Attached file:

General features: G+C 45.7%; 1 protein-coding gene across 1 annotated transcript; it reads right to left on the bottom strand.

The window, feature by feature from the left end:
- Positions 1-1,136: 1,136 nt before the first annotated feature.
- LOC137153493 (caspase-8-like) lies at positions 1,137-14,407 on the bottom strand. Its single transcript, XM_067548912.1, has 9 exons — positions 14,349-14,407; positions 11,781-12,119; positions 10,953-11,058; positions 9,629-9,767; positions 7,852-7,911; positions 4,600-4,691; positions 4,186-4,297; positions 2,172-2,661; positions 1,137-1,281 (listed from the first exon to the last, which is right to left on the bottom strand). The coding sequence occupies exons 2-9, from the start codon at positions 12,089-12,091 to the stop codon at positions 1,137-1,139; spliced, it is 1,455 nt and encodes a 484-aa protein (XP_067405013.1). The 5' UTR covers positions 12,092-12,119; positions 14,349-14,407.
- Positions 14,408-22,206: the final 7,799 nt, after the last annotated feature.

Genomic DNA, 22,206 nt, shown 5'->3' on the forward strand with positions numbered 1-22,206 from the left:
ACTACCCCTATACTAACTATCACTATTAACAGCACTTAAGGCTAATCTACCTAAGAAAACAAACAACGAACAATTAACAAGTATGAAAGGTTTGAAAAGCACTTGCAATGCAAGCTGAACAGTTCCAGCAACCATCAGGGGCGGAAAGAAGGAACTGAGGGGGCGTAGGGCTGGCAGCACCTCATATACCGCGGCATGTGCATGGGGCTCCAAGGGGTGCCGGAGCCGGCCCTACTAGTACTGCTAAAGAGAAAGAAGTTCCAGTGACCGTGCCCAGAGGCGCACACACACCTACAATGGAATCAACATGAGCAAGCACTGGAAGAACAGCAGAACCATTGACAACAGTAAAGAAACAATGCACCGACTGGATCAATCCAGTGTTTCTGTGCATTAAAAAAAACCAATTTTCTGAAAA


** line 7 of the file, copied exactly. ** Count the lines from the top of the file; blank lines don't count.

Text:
ACTACCCCTATACTAACTATCACTATTAACAGCACTTAAGGCTAATCTACCTAAGAAAACAAACAACGAACAATTAACAAGTATGAAAGGTTTGAAAAGCACTTGCAATGCAAGCTGAACAGTTCCAGCAACCATCAGGGGCGGAAAGAAGGAACTGAGGGGGCGTAGGGCTGGCAGCACCTCATATACCGCGGCATGTGCATGGGGCTCCAAGGGGTGCCGGAGCCGGCCCTACTAGTACTGCTAAAGAGAAAGAAGTTCCAGTGACCGTGCCCAGAGGCGCACACACACCTACAATGGAATCAACATGAGCAAGCACTGGAAGAACAGCAGAACCATTGACAACAGTAAAGAAACAATGCACCGACTGGATCAATCCAGTGTTTCTGTGCATTAAAAAAAACCAATTTTCTGAAAA